New structure of key protein holds clues for better drug design

Scientists at The Scripps Research Institute (TSRI) have peered deep into the heart of a key protein used in drug design and discovered dynamic structural features that may lead to new ways to target diseases. The protein, called the A2A adenosine receptor (A2aAR), is a member of the G-protein-coupled receptor (GPCR) family, which are the targets of roughly 40 percent of all approved pharmaceuticals.

The new, more detailed image of A2aAR’s signaling mechanism reveals key parts of its inner workings, including an amino acid that acts like a “toggle switch” to control signaling across the cell membrane. Journal Cell published this path-breaking discovery today. Based on imaging techniques, it can be inferred that shape of proteins changes.

The proteins A2aAR and other GPCRs are embedded into plasma membrane of human cells. In the human body, there are more than 800 GPCRs and each plays a pivotal role in regulating the functions of body. The protein A2aAR performs a pivotal role in regulating blood flow and inflammation. The effects of caffeine will be mediated by the protein A2aAR. For treating Parkinson’s disease, A2aAR is a relatively new target. The protein A2aAR is a relatively new target for cancer treatment.

Scientists used X-ray crystallography, an imaging technique, to determine the three-dimensional structure of A2aAR protein in previous studies. The X-ray images show that A2aAR protein resembles a chain, crisscrossing the cell membrane. The side facing out of the cell has an opening. For signaling associate proteins inside the cell, the region of GPCR structure emerges out of the membrane and interacts with drugs.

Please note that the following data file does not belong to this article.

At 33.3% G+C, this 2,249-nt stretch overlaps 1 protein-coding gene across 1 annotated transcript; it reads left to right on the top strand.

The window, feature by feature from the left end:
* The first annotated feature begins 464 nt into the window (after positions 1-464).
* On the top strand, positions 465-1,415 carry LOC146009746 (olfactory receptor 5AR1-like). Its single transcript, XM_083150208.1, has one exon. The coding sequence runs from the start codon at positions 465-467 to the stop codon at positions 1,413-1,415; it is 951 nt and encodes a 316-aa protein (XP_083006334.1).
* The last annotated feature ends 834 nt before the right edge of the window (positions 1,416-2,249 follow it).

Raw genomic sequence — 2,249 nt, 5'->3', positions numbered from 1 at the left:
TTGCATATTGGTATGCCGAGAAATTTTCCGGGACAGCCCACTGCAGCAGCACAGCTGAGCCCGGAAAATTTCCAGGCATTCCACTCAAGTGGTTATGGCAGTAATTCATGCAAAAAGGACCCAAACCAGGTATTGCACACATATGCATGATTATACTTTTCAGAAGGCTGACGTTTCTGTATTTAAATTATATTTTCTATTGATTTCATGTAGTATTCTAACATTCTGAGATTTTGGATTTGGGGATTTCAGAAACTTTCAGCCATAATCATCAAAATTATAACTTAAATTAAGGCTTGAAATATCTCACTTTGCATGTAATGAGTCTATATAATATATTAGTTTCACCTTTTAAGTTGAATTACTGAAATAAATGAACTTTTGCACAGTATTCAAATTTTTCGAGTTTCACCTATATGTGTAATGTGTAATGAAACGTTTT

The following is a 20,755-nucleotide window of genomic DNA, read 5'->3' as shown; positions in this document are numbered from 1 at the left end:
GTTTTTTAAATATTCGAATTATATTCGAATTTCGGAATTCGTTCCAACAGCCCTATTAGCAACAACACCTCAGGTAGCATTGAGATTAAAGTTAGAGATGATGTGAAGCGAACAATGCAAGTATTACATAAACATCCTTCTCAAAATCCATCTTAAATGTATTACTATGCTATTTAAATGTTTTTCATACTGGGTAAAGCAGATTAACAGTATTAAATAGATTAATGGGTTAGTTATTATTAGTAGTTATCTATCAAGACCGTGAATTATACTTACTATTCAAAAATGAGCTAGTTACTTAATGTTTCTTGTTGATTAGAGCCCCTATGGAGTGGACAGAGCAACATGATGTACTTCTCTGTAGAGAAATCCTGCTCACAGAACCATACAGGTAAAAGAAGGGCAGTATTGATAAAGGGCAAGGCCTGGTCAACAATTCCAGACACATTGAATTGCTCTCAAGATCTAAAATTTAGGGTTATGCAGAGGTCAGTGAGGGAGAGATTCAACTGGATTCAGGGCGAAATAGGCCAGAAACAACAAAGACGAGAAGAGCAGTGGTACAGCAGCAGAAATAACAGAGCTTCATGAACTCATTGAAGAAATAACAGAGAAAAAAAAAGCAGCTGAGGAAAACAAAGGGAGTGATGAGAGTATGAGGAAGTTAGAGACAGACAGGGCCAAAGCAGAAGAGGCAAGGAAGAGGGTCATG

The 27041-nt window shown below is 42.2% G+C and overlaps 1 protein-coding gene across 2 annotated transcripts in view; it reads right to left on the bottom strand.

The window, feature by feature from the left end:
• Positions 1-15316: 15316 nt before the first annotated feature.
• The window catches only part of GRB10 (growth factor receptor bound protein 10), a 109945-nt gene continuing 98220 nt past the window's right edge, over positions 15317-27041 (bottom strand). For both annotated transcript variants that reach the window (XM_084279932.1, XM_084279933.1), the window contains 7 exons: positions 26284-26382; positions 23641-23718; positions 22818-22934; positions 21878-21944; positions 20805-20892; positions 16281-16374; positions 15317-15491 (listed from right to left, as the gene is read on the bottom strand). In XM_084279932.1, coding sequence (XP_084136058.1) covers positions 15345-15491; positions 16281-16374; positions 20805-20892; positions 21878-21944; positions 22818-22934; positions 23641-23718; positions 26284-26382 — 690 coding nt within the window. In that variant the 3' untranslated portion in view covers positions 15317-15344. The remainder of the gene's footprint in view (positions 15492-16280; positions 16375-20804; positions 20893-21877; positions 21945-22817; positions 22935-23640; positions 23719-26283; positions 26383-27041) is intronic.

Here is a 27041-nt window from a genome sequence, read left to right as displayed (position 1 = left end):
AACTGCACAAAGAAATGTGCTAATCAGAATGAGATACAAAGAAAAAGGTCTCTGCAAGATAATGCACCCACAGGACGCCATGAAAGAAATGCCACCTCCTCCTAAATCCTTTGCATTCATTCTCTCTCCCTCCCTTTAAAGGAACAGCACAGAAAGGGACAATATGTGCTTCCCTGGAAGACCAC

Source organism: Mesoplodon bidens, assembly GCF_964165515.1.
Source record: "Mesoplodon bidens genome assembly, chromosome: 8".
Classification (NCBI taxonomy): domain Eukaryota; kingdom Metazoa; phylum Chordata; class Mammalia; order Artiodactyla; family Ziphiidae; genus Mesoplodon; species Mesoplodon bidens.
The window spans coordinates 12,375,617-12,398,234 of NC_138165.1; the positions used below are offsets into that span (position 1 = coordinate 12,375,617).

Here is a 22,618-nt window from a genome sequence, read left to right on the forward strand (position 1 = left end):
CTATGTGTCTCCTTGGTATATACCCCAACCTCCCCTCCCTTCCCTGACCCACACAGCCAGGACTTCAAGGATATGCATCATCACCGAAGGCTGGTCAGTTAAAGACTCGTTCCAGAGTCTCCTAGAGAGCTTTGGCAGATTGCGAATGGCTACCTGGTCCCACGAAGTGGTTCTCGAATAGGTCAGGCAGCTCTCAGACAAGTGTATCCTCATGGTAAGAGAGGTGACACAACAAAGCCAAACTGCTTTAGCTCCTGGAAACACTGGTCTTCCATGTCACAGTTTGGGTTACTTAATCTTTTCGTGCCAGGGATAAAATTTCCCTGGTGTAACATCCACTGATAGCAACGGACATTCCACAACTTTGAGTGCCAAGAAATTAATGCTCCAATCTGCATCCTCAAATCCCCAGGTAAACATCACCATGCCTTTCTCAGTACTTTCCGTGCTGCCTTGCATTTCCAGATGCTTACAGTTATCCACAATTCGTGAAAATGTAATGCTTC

During inactive and active-like states, crystal structures provided an outline of the receptor’s shape. When A2aAR was combined with new binding partners, such as pharmaceutical candidates, no motion and changes in cell structure was observed. In this study, researchers realized that they need to establish the molecular mechanism through which A2aAR works in combating diseases. Nuclear magnetic resonance (NMR) spectroscopy was used by researchers for investigation. In this process, the positions of probes in a sample were located with these strong magnetic fields. By using NMR technique, the structure of proteins was determined by scientists. Scientists also investigated the dynamic properties of the solutions at temperatures prevalent in the human body.

The team of researchers visualized the changes in the internal structure of A2aAR proteins. In the new study, researchers investigated the effects of binding drugs with extracellular surface. Changes were observed in the protein structure and dynamics at the intracellular surface. Thus, structural basis of signal transfer were determined. Chemists modified drugs and manipulated the switch to control A2aAR signals.

 

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